Appellant's ninth point of error is that the prosecution never proved that appellant sold fireworks in Luzerne County, thus precluding jurisdiction in the matter. It is clear that a court has no jurisdiction unless the crime was committed within the county where the defendant is tried; and that the locus of a crime is a question of fact. See Commonwealth ex rel. Ritchey v. McHugh, 189 Pa. Super. 515,

[ 354 Pa. Super. Page 10151]

A.2d 659 (1959). It is equally clear that the facts of the case at bar indicate that upon receiving an order by telephone, appellant would deliver illegal fireworks to a Mr. Rubin in Wilkes-Barre, Luzerne County. The jury thus determined that appellant offered for sale and/or exposed for sale illegal fireworks in Luzerne County. Therefore, by the evidence found by the jury, appellant violated the law -- 35 Pa.Stat.Ann. sec. 1272 -- in Luzerne County. Jurisdiction was properly established in the trial court.

Appellant's final argument is that his rights under Argersinger v. Hamlin, 407 U.S. 25, 92 S.Ct. 2006, 32 L.Ed.2d 530 (1972), have been violated, and thus he was deprived of a fair trial. In Argersinger v. Hamlin, the Supreme Court stated ". . . absent a knowing and intelligent waiver, no person may be imprisoned for any offense, whether classified as petty, misdemeanor, or felony, unless he was represented by counsel at his trial." Id. We find that appellant's rights were not violated under this rule as appellant has made a knowing and intelligent waiver of his right to counsel.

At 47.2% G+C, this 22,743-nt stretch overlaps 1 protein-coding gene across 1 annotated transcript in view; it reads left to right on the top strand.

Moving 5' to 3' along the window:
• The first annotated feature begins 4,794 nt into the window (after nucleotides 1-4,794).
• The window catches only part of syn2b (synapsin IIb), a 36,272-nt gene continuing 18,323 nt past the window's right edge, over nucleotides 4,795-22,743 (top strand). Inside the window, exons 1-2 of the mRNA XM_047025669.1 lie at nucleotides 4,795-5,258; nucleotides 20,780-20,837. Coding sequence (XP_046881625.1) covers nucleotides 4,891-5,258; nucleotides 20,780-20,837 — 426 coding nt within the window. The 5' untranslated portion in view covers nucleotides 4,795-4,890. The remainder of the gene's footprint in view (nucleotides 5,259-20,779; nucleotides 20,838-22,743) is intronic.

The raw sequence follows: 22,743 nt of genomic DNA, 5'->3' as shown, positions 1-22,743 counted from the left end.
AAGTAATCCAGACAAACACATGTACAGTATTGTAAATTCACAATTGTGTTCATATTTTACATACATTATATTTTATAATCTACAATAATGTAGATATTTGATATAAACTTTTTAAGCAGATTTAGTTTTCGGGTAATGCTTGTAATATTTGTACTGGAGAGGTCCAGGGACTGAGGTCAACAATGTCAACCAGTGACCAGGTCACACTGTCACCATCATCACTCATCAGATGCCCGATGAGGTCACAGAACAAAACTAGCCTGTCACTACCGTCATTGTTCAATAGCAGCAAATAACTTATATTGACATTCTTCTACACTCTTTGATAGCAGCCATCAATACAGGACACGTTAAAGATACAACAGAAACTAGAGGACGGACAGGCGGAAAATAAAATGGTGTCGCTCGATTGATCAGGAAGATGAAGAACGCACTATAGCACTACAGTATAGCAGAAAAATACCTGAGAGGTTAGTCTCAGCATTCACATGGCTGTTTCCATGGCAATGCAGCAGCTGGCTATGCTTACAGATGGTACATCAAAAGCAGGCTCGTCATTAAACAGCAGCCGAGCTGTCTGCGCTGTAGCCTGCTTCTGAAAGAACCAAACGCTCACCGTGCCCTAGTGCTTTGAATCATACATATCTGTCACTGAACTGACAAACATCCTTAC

In determining whether appellant has adequately waived his right to counsel, we must determine whether the trial judge elicited appellant's awareness of a number of facts. See Commonwealth v. Roman, 347 Pa. Super. 528, 500 A.2d 1182 (1985); Pa.R.Crim.P. 318(c) comments. Appellant must understand that he has the right to be represented by counsel, and the right to free counsel if he is indigent. This right was explained to appellant by the trial judge, and appellant expressed his understanding. See trial transcript, pp. 3-5. Appellant was also aware of the nature of the charges against him and the permissible range of sentences and fines for the offense. See trial transcript, pp. 6-8. Further, the trial judge explained that appellant would be bound by the rules of procedure if he represented himself, and that counsel would be familiar with those rules. See trial transcript, pp. 8-10. Finally, appellant was made aware that there are defenses that counsel would know of that could be lost permanently if not raised at trial, and that

[ 354 Pa. Super. Page 11]

    there are certain rights and errors that would be lost permanently if not timely asserted. See trial transcript, pp. 10-12; sentencing transcript, p. 22. Since appellant was fully aware of the consequences of his self-representation, we find that appellant voluntarily and intelligently elected to represent himself at trial and on appeal, and that he had the right to do so. See Commonwealth v. Davis, 479 Pa. 274, 388 A.2d 324 (1978). Therefore, appellant waived his right to counsel and cannot raise the absence of counsel as a point of error on appeal.

Having found no merit in appellant's ten points of error, we affirm the decision of the lower court. Order affirmed.

Disposition

Having found no merit in appellant's ten points of error, we affirm the decision of the lower court. Order affirmed.

19860616

© 1998 VersusLaw Inc.